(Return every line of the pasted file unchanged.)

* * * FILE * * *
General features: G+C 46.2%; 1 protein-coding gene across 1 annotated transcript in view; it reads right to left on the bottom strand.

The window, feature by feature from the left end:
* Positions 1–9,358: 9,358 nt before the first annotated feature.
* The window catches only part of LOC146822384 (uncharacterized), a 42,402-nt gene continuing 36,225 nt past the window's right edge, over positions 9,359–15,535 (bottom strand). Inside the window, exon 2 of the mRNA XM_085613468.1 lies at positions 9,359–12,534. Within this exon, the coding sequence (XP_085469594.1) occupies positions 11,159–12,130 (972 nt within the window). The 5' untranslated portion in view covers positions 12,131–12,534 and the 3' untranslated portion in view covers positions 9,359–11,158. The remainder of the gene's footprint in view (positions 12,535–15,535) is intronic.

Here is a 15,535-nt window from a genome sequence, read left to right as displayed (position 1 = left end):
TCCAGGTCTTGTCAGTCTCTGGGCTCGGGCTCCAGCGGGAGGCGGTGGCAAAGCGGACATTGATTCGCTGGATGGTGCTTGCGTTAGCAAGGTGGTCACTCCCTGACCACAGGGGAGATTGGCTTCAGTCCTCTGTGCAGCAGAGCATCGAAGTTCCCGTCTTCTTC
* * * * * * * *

General features: G+C 46.2%; 1 protein-coding gene across 1 annotated transcript in view; it reads right to left on the bottom strand.

The window, feature by feature from the left end:
* Positions 1–9,358: 9,358 nt before the first annotated feature.
* The window catches only part of LOC146822384 (uncharacterized), a 42,402-nt gene continuing 36,225 nt past the window's right edge, over positions 9,359–15,535 (bottom strand). Inside the window, exon 2 of the mRNA XM_085613468.1 lies at positions 9,359–12,534. Within this exon, the coding sequence (XP_085469594.1) occupies positions 11,159–12,130 (972 nt within the window). The 5' untranslated portion in view covers positions 12,131–12,534 and the 3' untranslated portion in view covers positions 9,359–11,158. The remainder of the gene's footprint in view (positions 12,535–15,535) is intronic.

Here is a 15,535-nt window from a genome sequence, read left to right as displayed (position 1 = left end):
TCCAGGTCTTGTCAGTCTCTGGGCTCGGGCTCCAGCGGGAGGCGGTGGCAAAGCGGACATTGATTCGCTGGATGGTGCTTGCGTTAGCAAGGTGGTCACTCCCTGACCACAGGGGAGATTGGCTTCAGTCCTCTGTGCAGCAGAGCATCGAAGTTCCCGTCTTCTTC